TIME Culture

This is What Intersex Means

A brief introduction to the word

A longer version of LGBT is LGBTQQIA, which stands for lesbian, gay, bisexual, transgender, queer, questioning, intersex and allies. The last few letters tend to get far less attention than the first, but a woman who claimed she was dating the Olympic swimmer Michael Phelps at the time of his DUI recently has raised interest in the “I.”

“The truth is I have been living with secrets my whole life,” Taylor Lianne Chandler wrote on Facebook on Nov. 13. “I was born intersex and named David Roy Fitch at birth.”

Intersex is a term that refers to someone whose anatomy or genetics at birth—the X and Y chromosomes that are usually XX for women and XY for men—do not correspond to the typical expectations for either sex. The “I” is distinct from the “T” for transgender people, who are typically born with a biological sex that fits the norm for male or female and then grow up to identify with the opposite gender. Intersex babies are not obviously male or female to begin with, according to society’s general rules about what one’s physical characteristics and chromosomal makeup are supposed to signify.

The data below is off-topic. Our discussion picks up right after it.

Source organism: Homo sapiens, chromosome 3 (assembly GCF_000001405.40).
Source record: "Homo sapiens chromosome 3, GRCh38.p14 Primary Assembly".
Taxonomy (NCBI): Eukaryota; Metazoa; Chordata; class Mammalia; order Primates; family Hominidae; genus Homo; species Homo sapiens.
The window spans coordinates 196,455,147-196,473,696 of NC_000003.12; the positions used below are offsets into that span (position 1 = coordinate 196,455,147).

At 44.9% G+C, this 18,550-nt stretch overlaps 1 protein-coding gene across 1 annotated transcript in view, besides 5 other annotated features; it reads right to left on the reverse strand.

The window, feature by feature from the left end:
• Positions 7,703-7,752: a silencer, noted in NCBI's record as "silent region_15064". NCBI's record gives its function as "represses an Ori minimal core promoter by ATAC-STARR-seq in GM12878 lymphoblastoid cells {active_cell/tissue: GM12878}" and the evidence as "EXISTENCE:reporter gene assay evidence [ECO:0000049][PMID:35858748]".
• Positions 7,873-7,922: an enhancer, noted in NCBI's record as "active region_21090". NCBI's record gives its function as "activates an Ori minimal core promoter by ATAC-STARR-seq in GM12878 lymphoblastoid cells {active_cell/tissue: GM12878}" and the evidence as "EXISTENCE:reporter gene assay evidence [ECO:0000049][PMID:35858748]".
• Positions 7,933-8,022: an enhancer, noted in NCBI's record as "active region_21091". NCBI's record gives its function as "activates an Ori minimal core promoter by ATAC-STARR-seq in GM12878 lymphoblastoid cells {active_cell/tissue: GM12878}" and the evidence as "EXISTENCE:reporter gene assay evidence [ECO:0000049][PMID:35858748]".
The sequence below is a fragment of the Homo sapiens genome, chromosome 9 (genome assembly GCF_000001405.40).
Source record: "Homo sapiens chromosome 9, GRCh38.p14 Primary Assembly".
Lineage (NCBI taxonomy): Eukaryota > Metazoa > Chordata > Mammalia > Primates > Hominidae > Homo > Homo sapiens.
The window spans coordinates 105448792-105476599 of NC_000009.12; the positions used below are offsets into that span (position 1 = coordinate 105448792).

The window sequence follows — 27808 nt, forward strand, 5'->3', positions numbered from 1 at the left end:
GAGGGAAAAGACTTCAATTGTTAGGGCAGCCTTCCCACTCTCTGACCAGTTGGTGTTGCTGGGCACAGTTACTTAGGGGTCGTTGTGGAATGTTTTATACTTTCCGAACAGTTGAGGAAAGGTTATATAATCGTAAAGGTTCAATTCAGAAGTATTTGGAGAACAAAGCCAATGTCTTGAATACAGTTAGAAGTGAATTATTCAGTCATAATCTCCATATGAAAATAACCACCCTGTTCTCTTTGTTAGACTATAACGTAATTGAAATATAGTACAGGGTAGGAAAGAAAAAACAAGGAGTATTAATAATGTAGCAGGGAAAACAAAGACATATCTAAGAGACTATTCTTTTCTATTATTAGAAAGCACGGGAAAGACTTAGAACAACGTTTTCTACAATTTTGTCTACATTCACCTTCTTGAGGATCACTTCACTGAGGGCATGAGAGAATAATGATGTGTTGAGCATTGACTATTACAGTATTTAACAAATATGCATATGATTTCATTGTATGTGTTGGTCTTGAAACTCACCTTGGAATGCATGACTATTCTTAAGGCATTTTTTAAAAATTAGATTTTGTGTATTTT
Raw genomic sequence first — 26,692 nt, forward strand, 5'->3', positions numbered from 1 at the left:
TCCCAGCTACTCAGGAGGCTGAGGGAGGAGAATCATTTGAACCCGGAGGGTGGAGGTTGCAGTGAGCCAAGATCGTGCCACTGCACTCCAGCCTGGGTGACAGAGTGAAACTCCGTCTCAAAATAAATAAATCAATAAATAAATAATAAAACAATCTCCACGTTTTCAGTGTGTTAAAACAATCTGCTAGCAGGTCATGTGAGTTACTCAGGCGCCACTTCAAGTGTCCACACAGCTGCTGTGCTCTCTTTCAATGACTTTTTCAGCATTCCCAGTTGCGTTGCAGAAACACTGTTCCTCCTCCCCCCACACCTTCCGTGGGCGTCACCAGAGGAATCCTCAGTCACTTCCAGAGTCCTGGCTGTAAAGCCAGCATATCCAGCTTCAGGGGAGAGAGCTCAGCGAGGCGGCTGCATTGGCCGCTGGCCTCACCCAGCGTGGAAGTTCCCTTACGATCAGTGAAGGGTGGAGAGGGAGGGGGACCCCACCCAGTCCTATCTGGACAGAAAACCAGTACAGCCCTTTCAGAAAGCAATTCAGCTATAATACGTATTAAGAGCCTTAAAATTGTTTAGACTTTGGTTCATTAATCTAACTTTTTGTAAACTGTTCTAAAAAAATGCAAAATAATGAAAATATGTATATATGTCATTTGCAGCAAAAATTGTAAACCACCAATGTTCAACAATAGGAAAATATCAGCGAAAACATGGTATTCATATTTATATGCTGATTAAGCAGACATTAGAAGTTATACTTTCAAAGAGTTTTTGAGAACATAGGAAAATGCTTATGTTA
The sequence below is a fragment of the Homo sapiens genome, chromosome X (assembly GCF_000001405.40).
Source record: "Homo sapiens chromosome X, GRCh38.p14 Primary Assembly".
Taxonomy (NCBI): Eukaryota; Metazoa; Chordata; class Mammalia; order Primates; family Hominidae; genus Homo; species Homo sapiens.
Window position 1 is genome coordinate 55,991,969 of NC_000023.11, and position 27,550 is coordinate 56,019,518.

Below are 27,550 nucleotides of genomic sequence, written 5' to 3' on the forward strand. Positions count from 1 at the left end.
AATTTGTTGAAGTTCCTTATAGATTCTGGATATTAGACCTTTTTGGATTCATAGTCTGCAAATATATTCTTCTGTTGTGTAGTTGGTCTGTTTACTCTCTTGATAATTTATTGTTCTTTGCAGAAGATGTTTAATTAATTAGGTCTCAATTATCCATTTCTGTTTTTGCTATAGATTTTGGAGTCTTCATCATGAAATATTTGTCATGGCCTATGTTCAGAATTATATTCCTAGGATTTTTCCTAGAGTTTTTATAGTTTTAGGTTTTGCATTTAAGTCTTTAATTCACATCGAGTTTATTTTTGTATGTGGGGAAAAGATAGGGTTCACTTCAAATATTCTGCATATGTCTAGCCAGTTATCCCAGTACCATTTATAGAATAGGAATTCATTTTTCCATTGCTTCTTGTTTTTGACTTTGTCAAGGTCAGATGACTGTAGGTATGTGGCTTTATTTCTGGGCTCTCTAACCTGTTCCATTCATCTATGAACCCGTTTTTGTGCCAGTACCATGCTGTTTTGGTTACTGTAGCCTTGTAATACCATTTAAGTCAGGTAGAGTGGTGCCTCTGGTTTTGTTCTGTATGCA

As University of Oregon professor and intersex expert Elizabeth Reis writes in her book Bodies in Doubt, “In the United States and most other places, humans are men or they are women; they may not be neither or both. Yet not all bodies are clearly male or female.” That may mean a child has typical female chromosomes and ovaries but external bodies parts of a male. Or it could mean the body parts that a doctor typically looks to when declaring a baby to be a girl or boy are incompletely formed, or ambiguous. Sometimes it’s clear in the delivery room, sometimes intersex people don’t become aware of their status until they are teenagers and puberty doesn’t happen as expected.